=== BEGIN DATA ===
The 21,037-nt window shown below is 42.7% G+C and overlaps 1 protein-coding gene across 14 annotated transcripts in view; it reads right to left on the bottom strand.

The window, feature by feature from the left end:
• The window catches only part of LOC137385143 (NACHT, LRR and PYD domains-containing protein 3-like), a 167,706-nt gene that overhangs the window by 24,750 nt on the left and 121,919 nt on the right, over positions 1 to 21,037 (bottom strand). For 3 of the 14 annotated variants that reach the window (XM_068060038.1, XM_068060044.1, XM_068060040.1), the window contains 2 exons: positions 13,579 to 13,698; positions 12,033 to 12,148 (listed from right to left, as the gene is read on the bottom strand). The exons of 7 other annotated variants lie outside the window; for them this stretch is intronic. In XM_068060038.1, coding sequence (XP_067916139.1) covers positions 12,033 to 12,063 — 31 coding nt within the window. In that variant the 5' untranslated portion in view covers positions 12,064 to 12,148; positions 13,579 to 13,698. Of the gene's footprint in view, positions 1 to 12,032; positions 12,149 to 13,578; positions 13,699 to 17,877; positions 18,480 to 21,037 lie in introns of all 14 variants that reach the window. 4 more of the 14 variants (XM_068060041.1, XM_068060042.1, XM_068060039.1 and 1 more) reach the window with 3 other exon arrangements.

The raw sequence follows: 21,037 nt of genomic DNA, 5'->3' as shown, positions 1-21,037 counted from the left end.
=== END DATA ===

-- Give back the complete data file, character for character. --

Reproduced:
The 21,037-nt window shown below is 42.7% G+C and overlaps 1 protein-coding gene across 14 annotated transcripts in view; it reads right to left on the bottom strand.

The window, feature by feature from the left end:
• The window catches only part of LOC137385143 (NACHT, LRR and PYD domains-containing protein 3-like), a 167,706-nt gene that overhangs the window by 24,750 nt on the left and 121,919 nt on the right, over positions 1 to 21,037 (bottom strand). For 3 of the 14 annotated variants that reach the window (XM_068060038.1, XM_068060044.1, XM_068060040.1), the window contains 2 exons: positions 13,579 to 13,698; positions 12,033 to 12,148 (listed from right to left, as the gene is read on the bottom strand). The exons of 7 other annotated variants lie outside the window; for them this stretch is intronic. In XM_068060038.1, coding sequence (XP_067916139.1) covers positions 12,033 to 12,063 — 31 coding nt within the window. In that variant the 5' untranslated portion in view covers positions 12,064 to 12,148; positions 13,579 to 13,698. Of the gene's footprint in view, positions 1 to 12,032; positions 12,149 to 13,578; positions 13,699 to 17,877; positions 18,480 to 21,037 lie in introns of all 14 variants that reach the window. 4 more of the 14 variants (XM_068060041.1, XM_068060042.1, XM_068060039.1 and 1 more) reach the window with 3 other exon arrangements.

The raw sequence follows: 21,037 nt of genomic DNA, 5'->3' as shown, positions 1-21,037 counted from the left end.